This Q&A is part of the “Teaching Spotlight Series.” Hosted through the Center for Teaching and Learning, this interview series pays special attention to teaching as a profession and vocation at Marquette. All kinds of instructors and faculty will be profiled in this series. Graduate student instructors, new faculty, associate professors, adjunct or full-time participating faculty, staff who teach our students or part of a collaborative teaching core on campus: We want to shine a light on great things happening everywhere on campus!
Teaching assistant professor, Department of English
Interdisciplinary Gender and Sexualities Studies Program
Klingler College of Arts & Sciences
Teaching at Marquette since fall 2019
What do you find rewarding about teaching?
The most rewarding aspect of my teaching is observing the emotional and intellectual growth my students undergo and then helping them to step back and recognize it for themselves. I also enjoy the wealth of differing perspectives they bring to our course topics in their writing and our group discussions, and the way my students often challenge my own thinking about these subjects and issues.
What do you find challenging about teaching?
Prioritization is one of my biggest teaching challenges. Regardless of the course, there will always be more potential material than we can cover during one semester, so determining a balance between depth and breadth can be difficult. Especially toward the beginning of the semester, it can also be challenging to intuit where individual students’ strengths and weaknesses lie and the areas in which they most need support.
What led you to teaching as your career or part of it?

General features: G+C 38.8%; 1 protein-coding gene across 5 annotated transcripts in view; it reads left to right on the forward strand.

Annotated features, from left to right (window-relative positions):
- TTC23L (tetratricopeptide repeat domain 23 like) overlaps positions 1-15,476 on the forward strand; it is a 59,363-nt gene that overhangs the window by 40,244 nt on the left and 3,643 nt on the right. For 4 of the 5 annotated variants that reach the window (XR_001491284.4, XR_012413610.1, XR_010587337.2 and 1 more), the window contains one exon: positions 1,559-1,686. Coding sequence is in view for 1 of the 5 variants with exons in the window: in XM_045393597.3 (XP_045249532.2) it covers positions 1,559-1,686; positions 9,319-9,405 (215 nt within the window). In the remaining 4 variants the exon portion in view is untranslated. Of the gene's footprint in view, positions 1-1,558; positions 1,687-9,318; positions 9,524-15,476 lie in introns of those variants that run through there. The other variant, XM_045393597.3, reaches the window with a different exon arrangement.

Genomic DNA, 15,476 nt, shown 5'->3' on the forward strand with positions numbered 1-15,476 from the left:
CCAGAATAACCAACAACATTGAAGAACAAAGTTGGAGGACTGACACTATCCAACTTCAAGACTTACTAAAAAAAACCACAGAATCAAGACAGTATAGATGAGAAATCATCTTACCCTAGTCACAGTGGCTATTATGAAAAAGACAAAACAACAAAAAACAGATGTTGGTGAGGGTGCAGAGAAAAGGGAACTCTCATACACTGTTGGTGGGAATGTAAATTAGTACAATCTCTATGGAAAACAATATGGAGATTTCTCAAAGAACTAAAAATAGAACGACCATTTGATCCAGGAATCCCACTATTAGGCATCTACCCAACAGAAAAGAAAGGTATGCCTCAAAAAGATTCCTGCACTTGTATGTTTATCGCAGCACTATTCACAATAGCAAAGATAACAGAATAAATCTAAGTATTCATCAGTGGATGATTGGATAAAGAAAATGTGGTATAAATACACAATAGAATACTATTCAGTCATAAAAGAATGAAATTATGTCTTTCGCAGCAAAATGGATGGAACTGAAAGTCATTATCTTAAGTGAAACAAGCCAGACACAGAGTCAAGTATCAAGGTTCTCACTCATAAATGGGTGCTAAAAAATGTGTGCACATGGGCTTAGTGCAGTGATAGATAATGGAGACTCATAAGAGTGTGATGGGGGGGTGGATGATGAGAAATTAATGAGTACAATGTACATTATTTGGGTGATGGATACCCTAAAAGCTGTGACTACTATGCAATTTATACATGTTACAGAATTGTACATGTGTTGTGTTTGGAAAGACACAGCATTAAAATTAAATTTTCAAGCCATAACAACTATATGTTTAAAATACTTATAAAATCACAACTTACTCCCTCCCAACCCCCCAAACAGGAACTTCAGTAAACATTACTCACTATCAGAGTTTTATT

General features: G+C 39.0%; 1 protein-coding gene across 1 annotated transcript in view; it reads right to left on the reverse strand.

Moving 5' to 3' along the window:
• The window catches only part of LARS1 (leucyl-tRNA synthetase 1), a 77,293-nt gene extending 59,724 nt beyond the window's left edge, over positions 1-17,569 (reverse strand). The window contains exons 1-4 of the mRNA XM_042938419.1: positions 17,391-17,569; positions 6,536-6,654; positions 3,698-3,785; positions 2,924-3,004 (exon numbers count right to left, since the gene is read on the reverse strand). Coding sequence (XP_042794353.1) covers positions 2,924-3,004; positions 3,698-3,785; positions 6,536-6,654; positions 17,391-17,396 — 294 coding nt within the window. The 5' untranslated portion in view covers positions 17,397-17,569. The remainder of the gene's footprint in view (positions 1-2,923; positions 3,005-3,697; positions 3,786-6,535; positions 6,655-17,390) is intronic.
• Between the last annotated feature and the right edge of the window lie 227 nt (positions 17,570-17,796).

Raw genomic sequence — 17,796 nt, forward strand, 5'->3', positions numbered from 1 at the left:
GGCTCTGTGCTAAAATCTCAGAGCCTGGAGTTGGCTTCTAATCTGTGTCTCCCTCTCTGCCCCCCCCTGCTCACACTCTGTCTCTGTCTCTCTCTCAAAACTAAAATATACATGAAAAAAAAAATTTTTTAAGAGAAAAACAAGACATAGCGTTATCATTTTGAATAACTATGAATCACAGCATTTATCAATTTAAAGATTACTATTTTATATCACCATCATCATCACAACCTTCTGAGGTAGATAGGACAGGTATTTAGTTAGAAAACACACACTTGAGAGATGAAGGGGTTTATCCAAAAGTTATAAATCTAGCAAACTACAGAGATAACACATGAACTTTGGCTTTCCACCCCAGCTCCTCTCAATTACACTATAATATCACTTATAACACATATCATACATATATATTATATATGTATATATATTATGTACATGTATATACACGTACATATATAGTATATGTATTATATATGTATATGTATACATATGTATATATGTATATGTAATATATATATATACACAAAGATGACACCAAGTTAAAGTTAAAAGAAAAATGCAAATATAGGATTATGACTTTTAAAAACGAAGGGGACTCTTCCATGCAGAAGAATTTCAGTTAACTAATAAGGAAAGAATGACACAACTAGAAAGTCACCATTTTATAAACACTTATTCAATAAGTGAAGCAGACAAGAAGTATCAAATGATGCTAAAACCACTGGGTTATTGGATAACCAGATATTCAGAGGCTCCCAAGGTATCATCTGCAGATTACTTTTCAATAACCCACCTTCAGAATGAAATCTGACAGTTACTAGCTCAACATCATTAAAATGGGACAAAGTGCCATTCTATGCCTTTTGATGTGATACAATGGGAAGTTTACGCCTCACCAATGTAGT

I have always loved learning and sharing it with others, and some of the most influential individuals in my life have been educators. I originally planned to teach high school, but my goals changed when I went to community college and saw how much more freedom professors have regarding their curriculum. My own pedagogy continues to be heavily shaped by that of my favorite professors from community college through grad school.
What do you hope students learn from your teaching?
If students learn nothing else in my classes, I want them to walk away with confidence in their own learning capabilities and a recognition of the role empathy has in improving the lived experience of real people, themselves included.
What are your favorite tips for people starting to teach in your field or generally?
Regardless of discipline, my favorite tip for people starting to teach is to be authentic. It’s important to be yourself and to share your experiences and difficulties. Helping students recognize that they are not alone in struggling, both intellectually and in terms of mental health, is more important than ever before. It’s also important to get comfortable admitting you don’t know; it’s okay not to have all the answers.
Non-astonishing teaching tip time! Please share one favorite thing you do in class or with your students that you think everyone should try. Limit yourself to three sentences.
I enjoy showing TikToks during class as a launch point for writing about and discussing the social issues that we are covering. They represent bite size content that comes in a variety of genres, from informatory to creative to propagandistic. Analyzing TikToks helps students practice their media literacy skills, explore public opinion on current issues, and determine strategies for becoming more ethical and empathetic communicators.
If you would like to recommend someone you know (or yourself!) to be profiled in this series, email firstname.lastname@example.org. Please provide a very brief description about the educator and/or why you think they should be highlighted. After consideration, the CTL will contact your nominee to start the interview process, which will entail the educator responding in writing briefly to different interview questions from a menu of choices.